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Discussion on: Removing Sensitive Data From Git History

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Patrick Nelson • Edited on

I think this needs a few big disclaimers:

Secrets: This doesn't really purge secrets (if it's ever been pushed); once they're out, they're out for good. It may look "squeaky clean" now, but once you've pushed to git, consider it compromised forever, particularly since anyone could have pulled it in between your first push and when you fixed the problem. Always reset/rotate secrets once you've made this mistake! Github's own help section elaborates on this further: help.github.com/en/enterprise/2.17...

History rewrites: When working with other people, history rewrites on a branch that others may be using is generally considered a big "no no". This is because once it's been pushed, it could get pulled by someone else and once that happens, their next pull will end up forcing a merge-commit because the other users commit history will still be untouched. This creates a mess, so this requires that all other users who may have pulled to then also perform a local reset/rebase against the latest from the remote that they pulled from (can be difficult once they've made changes since then).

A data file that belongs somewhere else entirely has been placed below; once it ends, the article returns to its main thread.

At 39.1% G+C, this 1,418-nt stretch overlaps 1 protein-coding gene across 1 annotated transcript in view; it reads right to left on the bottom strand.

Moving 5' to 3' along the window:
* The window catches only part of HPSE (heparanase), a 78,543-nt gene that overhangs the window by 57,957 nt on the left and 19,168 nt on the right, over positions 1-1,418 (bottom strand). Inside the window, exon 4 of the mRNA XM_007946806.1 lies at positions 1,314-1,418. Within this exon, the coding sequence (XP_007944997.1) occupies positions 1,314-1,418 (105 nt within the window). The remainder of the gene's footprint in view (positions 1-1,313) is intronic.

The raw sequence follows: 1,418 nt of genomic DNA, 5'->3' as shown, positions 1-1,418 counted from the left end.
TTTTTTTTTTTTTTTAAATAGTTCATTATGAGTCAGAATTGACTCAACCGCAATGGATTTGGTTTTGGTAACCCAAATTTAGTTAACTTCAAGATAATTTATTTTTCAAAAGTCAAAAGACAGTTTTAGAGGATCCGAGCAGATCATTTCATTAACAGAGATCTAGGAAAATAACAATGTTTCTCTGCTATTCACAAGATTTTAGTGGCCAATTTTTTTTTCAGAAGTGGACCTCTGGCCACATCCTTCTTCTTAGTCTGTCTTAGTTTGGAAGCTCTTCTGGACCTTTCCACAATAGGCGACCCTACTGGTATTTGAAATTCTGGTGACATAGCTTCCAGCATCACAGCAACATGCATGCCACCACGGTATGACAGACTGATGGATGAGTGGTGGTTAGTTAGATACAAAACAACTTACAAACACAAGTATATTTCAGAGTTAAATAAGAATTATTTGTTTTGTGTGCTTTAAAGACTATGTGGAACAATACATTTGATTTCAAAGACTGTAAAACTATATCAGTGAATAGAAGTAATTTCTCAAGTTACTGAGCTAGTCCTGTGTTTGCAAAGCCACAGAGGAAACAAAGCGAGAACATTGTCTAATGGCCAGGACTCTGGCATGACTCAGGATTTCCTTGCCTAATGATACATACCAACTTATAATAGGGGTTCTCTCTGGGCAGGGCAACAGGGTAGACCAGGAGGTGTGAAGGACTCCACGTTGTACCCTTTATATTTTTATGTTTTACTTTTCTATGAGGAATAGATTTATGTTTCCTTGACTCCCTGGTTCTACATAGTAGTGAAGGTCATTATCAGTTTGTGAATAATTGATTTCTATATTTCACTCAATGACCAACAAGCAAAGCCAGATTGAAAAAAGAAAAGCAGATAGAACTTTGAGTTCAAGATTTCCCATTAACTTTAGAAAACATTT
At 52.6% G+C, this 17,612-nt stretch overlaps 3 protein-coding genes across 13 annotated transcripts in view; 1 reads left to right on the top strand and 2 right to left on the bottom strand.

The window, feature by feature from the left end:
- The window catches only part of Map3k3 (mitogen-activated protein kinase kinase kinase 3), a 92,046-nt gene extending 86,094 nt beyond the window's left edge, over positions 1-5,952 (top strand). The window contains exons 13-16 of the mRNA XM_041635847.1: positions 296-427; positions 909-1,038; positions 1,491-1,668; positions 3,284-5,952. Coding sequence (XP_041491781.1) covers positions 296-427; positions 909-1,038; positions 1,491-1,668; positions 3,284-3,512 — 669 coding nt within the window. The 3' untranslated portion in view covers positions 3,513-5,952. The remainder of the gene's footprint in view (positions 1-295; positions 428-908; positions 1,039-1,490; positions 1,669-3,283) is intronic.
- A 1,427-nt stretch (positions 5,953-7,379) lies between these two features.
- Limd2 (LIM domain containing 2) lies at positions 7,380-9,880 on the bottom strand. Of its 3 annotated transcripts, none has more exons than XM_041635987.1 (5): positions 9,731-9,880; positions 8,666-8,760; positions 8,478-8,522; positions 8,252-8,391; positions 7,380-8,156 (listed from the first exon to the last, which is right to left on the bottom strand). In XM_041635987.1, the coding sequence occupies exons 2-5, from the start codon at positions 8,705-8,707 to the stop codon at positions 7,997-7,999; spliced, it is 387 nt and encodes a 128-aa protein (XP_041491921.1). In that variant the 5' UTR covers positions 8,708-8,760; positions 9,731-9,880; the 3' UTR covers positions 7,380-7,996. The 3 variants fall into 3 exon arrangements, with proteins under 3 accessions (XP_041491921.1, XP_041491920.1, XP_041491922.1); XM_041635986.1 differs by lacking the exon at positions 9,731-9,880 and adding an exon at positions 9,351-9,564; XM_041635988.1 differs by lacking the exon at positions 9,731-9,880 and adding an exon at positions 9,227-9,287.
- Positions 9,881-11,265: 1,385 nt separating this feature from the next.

See: mirrors.edge.kernel.org/pub/softwa...

For true distributed development that supports proper merging, published branches should never be rewritten.

TL;DR: Don't push credentials, if you do, consider them compromised and reset everything. Avoid rewriting pushed/public branches (especially master), if you have to, notify everyone who may have pulled the rewritten branch so they can reset/rebase their changes (or simply don't rewrite).